Three Fun Ways to ‘Green’ Your Lodging Property


Hotel, inn, and guest lodging managers, take note: the green movement is not just a fad.  It is here, for the long haul.  Aside from more obvious, visible upgrades made to conserve water and energy via low-water shower heads, toilets, and LED lighting—all of which has been adequately written about in-depth—there are a few less commonly implemented changes that can be made.  The American Hotel & Lodging Association also has a very helpful Green Resource Center with lots of ideas about how to get started with ‘greening’ your property.

The changes I’m going to suggest involve live, growing, literally-green things that can make a big difference to the quality of your guests’ stay and their investment in your property, making them more likely to want to return for additional stays, in the future.  And because plants are involved, they’re likely to lower your stress level, as well!  Without further ado, here are three plant-related changes you can make that add both value and enjoyment to your guests’ stay.

  • Implement low-water & native plants in your landscaping design!

The same principle involved with the Farm-to-Table movement can apply to plants and trees used in landscaping: are the plants you’re using to decorate and beautify your property native to the area, or is the ground cover too water-thirsty for its own good?  Implementing native plants doesn’t have to mean xeriscaping, if your property is located in a desert ecosystem like that of Arizona.  However, there are a wide variety of drought-tolerant ground cover plants such as elven thyme, aster, and sedum.

In addition to spreading groundcover plants, consider incorporating a rock garden into your landscape.  Not only do rocks add beauty and variety to a garden space, but they also can provide a fun place to sit and picnic beneath a tree.  Many shrub-like plants like to grow around rocks, and lizards like to hide beneath them—always popular with the kids.  Lichens and herbs also do well in rock gardens.  Best of all, they require no water in order to thrive!  Make a trip to a local nursery that specializes in native plants and talking to someone who works there about their advice for easy-to-grow plants for beginners, if this is your first experience with groundcover-type plants.  Staff members will also be able to let you know which plants tend to be more low-maintenance, if time is a concern.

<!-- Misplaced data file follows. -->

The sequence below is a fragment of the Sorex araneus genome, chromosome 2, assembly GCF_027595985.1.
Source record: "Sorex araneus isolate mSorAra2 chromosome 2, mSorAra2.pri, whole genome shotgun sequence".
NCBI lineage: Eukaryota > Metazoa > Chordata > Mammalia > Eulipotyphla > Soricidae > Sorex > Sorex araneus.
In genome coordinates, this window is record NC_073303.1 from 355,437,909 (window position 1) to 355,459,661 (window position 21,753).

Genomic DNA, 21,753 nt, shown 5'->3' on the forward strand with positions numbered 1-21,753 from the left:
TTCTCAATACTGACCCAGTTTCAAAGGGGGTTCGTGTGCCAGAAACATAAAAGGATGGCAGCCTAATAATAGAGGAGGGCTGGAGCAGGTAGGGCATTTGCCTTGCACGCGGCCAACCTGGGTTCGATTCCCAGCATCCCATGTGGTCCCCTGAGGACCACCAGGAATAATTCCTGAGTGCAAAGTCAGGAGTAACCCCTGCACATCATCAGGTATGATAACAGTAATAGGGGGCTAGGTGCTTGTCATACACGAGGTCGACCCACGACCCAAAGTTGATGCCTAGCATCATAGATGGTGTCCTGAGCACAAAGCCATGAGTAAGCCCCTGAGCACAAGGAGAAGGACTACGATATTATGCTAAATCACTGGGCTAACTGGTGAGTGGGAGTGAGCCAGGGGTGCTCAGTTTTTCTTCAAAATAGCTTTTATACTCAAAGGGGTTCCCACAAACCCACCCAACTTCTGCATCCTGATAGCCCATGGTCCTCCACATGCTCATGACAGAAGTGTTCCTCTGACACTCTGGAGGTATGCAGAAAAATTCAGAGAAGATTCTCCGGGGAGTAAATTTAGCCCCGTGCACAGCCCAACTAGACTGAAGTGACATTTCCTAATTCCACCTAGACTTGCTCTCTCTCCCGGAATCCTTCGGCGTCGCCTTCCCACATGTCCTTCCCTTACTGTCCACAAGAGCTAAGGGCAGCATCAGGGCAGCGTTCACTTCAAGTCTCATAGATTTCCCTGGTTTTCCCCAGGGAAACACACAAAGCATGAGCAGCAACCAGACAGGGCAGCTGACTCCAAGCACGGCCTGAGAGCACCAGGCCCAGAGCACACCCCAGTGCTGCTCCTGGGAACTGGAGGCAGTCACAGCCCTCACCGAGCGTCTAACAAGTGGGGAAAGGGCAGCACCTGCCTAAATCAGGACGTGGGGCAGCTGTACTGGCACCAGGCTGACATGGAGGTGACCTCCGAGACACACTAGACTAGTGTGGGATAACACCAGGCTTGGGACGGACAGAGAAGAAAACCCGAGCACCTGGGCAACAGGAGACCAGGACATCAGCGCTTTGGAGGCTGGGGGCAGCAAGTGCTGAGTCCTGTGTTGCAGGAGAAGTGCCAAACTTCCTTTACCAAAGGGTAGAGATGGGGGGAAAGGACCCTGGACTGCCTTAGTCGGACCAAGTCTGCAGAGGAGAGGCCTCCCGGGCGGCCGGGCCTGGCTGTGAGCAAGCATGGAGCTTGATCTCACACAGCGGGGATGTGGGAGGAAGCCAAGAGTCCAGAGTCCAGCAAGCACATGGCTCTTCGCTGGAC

• Plant a garden!

An important component of eco-friendly living that can be overlooked among all the organic produce shipped in from New Zealand and Argentina is the transportation factor: that is, how far did a food item travel in order to arrive at your table?  Considering the impact that fossil fuel emissions have on air quality and the environment, the more locally sourced your food, the better.  How much more local can you get than on your property?  This attention to locally sourced produce is a vital component of the Buy Local movement, as well as the Farm-to-Table movement in eco-friendly restaurants, these days.

Depending on how urban the type of property you own or manage may be, a vegetable garden may not be an option.  However, consider implementing a garden—perhaps even a roof-top garden—for your property, even if you don’t have an in-house restaurant.  Organic restaurant gardens are growing in popularity and add value to the price of menu items, to boot!  However, besides the obvious benefit to an in-house restaurant, how about the idea of adding community and an active, environmentally-friendly experience to your guests’ overnight or weekend visits?  Guests will be very appreciative of being able to pick ingredients for and make their own salad!

Not only does a garden encourage visitors to extend their stay or return for a follow-up visit, due to their investment in the community and property, but it also provides stress relief and an active way for guests to participate in the green movement—as opposed to passive involvement such as using a low-water shower head or turning on an LED-powered nightlight.  When a guest consciously chooses to participate, she will be more likely to remember her choice, as well as more likely to remember staying in your accommodations—as opposed to the inn up the street.

  • Lastly, bring a few plants indoors!

How is the air quality in your guest rooms?  Air quality is guaranteed to improve with the addition of a house plant on a nightstand or dresser.  Not only do plants improve the quality of the air by emitting oxygen and absorbing CO2, but they have been shown to decrease stress levels and improve mood.  Apart from the health benefits of plants, there’s also their aesthetic contribution to a room, which again goes a long way toward improving mood, as well as their ability to absorb sound.  The latter benefit is good to keep in mind in larger guest rooms with more than one bed.  Try putting a small, ornamental tree between the two beds, for example.  What a great idea for guests cohabiting with a snorer while trying to recover from a long trip, to boot!

In conclusion, plants can only help your business.  So, without further ado, get thee to a nursery!


Bio: Rodrick Johnson enjoys gardening in his back yard, bouldering, reading, and writing, whenever possible.

Elizabeth Larios